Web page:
Larry Lessig has an interesting post on the parallels between fair use and network neutrality. Here is a brief excerpt:
[I]n a fundamental sense, fair use (FU) and network neutrality (NN) are the same thing. They are both state enforced limits on the property rights of others. In both cases, the limits are slight — the vast range of uses granted a copyright holder are only slightly restricted by FU; the vast range of uses allowed a network owner are only slightly restricted by NN. And in both cases, the line defining the limits is uncertain. But in both cases, those who support each say that the limits imposed on the property right are necessary for some important social end (admittedly, different in each case), and that the costs of enforcing those limits are outweighed by the benefits of protecting that social end.
While the comments to his post touch on a number of differences between FU and NN, the point is not that FU and NN are identical in all respects, especially in terms of how either might be implemented. Of course on the finer details of implementing either or both, there is plenty of room for nuanced opinions, criticism, and doubts about uncertainty, costs, benefits, and so on.
The point is that FU and NN are based upon very similar fundamental principles, and not surprisingly (at least once you make the connection), FU and NN encounter very similar opposition (from what I have called a Demsetzian view of property rights, although I was told recently that I should be saying neo-Demsetzian). In the post, Larry discusses the difficulty in understanding those that categorically support one (FU or NN) and oppose the other.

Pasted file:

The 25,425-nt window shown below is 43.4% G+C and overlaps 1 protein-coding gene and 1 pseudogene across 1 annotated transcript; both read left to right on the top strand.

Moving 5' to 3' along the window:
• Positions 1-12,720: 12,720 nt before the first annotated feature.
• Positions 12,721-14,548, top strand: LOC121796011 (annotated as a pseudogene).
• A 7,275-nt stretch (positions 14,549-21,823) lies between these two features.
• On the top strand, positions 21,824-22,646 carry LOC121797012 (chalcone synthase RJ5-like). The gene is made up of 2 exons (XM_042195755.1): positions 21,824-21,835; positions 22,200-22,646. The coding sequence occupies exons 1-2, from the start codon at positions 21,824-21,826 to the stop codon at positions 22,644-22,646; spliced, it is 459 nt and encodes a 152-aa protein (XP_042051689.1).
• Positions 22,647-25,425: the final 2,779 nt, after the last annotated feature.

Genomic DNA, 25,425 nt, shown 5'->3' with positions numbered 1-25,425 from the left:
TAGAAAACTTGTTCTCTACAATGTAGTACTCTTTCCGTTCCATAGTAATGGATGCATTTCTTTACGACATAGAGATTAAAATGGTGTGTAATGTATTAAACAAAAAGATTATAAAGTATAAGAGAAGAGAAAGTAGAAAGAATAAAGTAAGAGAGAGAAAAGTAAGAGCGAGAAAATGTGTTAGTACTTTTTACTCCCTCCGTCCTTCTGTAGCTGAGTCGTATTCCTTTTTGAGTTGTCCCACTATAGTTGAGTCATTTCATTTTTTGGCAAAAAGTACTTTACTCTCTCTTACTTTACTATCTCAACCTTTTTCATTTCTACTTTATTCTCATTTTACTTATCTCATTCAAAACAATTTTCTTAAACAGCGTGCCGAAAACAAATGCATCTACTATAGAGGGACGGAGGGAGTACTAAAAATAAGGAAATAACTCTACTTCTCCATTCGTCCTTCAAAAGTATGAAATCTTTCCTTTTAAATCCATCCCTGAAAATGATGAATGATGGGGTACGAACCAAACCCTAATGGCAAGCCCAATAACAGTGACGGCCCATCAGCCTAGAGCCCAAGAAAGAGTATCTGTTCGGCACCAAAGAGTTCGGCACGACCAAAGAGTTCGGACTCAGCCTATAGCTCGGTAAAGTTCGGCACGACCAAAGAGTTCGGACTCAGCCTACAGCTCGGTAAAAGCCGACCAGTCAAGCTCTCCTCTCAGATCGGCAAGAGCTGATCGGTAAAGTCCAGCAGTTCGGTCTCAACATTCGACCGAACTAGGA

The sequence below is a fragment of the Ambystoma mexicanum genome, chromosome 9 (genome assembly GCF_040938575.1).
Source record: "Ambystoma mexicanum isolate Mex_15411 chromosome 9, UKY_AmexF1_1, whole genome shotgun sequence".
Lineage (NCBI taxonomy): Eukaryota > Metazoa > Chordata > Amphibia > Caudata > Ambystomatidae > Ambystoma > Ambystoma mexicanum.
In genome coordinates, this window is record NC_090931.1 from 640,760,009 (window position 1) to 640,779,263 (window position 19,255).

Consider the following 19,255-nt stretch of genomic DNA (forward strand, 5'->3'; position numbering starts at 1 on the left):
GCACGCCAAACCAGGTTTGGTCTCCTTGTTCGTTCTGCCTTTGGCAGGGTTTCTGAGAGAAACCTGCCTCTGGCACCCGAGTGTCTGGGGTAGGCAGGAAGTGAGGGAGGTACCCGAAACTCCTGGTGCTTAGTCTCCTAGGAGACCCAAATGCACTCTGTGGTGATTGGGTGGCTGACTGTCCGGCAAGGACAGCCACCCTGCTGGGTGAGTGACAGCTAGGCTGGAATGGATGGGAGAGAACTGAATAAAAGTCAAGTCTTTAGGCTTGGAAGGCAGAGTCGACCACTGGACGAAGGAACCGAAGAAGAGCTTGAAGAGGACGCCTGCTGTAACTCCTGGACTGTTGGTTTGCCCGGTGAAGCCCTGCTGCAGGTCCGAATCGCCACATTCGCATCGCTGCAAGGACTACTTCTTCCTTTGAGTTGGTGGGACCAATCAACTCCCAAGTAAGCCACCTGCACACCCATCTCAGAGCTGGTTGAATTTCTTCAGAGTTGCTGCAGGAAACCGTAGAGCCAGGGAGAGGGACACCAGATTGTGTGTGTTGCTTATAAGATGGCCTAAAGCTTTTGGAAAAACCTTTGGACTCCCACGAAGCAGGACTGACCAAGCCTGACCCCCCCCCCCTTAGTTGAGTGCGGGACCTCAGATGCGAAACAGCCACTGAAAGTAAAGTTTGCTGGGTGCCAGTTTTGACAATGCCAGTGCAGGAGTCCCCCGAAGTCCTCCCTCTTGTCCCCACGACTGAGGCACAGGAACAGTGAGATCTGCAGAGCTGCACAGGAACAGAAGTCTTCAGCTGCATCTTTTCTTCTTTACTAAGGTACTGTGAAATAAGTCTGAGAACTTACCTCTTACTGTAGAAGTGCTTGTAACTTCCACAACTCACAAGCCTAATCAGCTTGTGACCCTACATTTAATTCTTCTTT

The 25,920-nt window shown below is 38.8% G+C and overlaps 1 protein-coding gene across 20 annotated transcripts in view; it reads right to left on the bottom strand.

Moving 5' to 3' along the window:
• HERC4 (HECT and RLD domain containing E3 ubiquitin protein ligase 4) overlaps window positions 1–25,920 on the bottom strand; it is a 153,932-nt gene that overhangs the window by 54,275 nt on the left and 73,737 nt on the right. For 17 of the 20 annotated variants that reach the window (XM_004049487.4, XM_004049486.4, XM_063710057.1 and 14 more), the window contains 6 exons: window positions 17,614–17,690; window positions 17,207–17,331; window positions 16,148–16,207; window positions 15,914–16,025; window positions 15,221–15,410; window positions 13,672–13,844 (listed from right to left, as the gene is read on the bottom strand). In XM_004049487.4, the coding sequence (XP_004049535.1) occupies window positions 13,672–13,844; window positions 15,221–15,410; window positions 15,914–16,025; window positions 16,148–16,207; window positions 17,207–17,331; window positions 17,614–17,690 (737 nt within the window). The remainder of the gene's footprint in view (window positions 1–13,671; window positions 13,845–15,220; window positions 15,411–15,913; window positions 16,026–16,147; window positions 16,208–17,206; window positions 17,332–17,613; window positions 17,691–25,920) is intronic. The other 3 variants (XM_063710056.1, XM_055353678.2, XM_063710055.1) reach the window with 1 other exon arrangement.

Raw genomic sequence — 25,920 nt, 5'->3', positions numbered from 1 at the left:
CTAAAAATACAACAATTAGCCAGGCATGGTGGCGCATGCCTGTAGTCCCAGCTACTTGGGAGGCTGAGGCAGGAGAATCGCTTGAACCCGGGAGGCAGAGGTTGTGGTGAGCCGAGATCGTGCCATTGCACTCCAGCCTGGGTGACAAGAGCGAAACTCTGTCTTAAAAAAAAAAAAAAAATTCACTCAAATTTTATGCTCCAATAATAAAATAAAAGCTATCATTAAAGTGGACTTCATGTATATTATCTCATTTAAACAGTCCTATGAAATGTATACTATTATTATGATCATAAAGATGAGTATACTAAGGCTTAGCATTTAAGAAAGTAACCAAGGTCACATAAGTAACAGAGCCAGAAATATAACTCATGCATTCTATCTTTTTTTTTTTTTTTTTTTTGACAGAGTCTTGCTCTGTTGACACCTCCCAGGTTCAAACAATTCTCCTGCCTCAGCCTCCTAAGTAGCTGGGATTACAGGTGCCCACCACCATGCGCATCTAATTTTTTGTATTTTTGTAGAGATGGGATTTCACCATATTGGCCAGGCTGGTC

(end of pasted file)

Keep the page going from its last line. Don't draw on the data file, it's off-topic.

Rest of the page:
I think Larry is absolutely right about FU and NN being the same fundamentally. Let me further tease out what I think is shared by FU and NN:
Both FU and NN serve an important allocative function – – (1) restricting private control over resources, (2) to structure a participatory environment and sustain socially valuable activities and the spillovers that such activities generate, (3) because a market allocation system without FU or NN would structure the environment differently and diminish participation in such activities. (For more on this, see papers on spillovers and infrastructure)